According to a new Monthly Housing Trends Report from Realtor.com, home prices hit a record high ahead of spring buying season, as the U.S. median listing price reached $392,000 in February. Home prices also grew at an unusually fast pace in many of the 50 largest metros, led by Las Vegas, Miami, and Tampa, Florida—seeing annual increases of 31% each.
"Over the last five years, we have seen home prices break records early in the season as buyers try to get ahead of the competition. But this is the first time the record has been broken in February, signaling that competition is already heating up weeks before the start of the Spring buying season in a typical year," said Realtor.com Chief Economist Danielle Hale.
Housing affordability is increasingly an issue for 2022 buyers, partly due to climbing mortgage rates, which reached the highest level in nearly three years within the first two months of the year. With further hikes looming, February data suggests competition intensified as motivated buyers raced to lock in relatively affordable monthly payments. As a result, national listing prices broke a new record, exceeding the record set during the 2021 summer housing surge.
In February, the U.S. median listing price increased 12.9% year-over-year to a new all-time high of $392,000, surpassing the 2021 peak at $385,000 in July. Home prices posted smaller yearly gains in the 50 largest U.S. markets, up by an average of 7.8% year-over-year, mostly due to a larger number of smaller homes coming on the market. On average, big metro listing prices per square foot increased nearly as quickly as the overall national pace.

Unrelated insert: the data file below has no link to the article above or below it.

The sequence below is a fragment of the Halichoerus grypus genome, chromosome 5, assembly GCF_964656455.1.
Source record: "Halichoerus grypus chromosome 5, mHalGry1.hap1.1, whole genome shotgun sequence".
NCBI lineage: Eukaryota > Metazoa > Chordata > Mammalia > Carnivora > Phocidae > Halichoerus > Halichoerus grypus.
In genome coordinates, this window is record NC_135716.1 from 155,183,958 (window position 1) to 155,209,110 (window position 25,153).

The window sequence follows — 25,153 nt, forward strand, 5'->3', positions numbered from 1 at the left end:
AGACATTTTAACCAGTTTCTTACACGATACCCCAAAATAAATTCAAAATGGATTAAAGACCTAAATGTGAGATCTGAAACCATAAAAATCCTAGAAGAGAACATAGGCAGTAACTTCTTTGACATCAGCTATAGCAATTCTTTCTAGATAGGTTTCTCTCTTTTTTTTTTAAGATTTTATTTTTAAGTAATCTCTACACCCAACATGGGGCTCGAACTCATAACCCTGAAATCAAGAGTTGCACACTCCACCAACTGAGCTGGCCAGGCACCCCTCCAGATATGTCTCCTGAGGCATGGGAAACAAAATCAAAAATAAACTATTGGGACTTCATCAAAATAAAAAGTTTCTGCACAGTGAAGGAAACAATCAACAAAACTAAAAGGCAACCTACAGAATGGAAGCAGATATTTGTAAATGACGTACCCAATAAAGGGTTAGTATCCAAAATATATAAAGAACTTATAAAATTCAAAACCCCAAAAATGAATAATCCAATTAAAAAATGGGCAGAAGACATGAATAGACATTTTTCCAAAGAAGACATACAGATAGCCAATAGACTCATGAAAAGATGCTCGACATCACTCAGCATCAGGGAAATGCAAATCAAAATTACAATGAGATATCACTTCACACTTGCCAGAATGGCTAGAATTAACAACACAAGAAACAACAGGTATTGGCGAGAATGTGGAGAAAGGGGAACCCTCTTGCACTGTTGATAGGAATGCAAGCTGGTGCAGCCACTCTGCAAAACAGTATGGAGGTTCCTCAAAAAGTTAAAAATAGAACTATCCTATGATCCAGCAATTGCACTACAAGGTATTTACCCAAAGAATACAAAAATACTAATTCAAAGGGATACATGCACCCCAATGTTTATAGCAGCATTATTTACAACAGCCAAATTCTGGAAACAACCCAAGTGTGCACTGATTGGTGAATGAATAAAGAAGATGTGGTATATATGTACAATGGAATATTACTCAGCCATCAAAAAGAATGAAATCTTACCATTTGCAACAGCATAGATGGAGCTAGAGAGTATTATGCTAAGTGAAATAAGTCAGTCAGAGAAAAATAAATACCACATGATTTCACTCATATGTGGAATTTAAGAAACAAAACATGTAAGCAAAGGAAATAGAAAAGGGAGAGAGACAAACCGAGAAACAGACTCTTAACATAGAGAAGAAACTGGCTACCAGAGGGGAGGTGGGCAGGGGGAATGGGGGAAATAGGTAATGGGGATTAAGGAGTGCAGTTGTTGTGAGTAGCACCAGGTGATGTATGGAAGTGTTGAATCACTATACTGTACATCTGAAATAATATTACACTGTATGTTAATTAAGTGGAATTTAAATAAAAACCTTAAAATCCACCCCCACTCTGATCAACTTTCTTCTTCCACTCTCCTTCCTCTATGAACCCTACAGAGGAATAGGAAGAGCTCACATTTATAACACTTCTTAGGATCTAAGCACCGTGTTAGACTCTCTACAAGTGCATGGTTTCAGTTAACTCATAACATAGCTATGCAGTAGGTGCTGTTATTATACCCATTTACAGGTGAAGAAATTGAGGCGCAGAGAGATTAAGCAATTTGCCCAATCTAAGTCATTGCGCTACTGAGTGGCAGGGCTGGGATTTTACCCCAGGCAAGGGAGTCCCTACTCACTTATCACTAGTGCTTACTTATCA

For the first time since last fall, yearly inventory declines improved slightly in February, largely due to rising numbers of new sellers. In fact, during the final two weeks of the month, more new sellers entered the market than during the same time last year. Further new listings growth, which is typical heading into the spring, will be key to inventory's forecasted recovery from 2021 lows.
However, with 5.8 million new homes missing from the market and millions of millennials at first-time buying ages, housing supply faces a long road to catching up with demand. Additionally, recent bigger picture developments, like geopolitical tensions in Europe, could play a wildcard in consumer sentiment related to major financial decisions, including homebuying and selling.
"While the number of homes on the market remains woefully behind buyer demand, in February we saw declines in new listings improve for the first time since November 2021, indicating potential hope on the horizon. Whether inventory continues to improve will depend on a variety of economic and geopolitical factors, including the conflict in Ukraine and mortgage rate hikes, which haven't impacted home sales or price growth so far, but will increasingly lessen buyers' purchasing power," said Hale.
Following a record-setting first month of the year, February time on market trends showed no signs of slowing down. Likely motivated in large part by climbing mortgage rates, buyers snatched up the inventory of new and active listings more quickly than in any prior February, and over a month faster than in 2017-2019, before the onset of COVID. Relative to national time on market, home sales notched an even faster-moving February across the 50 largest U.S. metros, only three of which posted time on market gains.
To read the full report, including charts and methodology, click here.